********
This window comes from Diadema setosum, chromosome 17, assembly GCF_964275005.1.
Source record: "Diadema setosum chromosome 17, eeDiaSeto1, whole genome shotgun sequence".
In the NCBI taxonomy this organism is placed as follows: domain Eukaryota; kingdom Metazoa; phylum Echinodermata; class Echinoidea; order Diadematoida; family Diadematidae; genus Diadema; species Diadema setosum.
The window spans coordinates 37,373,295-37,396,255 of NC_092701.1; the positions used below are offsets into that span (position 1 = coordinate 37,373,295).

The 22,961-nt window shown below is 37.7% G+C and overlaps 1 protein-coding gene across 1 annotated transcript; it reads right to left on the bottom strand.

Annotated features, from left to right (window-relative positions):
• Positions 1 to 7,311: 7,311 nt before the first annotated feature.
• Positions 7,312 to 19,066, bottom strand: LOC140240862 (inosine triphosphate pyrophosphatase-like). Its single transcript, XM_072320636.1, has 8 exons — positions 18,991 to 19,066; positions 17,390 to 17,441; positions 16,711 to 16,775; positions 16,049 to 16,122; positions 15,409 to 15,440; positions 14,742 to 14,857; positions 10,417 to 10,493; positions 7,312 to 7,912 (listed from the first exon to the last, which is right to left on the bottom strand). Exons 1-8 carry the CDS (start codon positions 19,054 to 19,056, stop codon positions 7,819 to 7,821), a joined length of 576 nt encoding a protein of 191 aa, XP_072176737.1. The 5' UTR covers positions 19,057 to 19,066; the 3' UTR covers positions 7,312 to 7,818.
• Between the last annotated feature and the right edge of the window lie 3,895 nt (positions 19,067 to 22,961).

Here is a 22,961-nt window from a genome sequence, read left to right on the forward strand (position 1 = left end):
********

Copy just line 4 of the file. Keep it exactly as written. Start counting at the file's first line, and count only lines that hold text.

The window spans coordinates 37,373,295-37,396,255 of NC_092701.1; the positions used below are offsets into that span (position 1 = coordinate 37,373,295).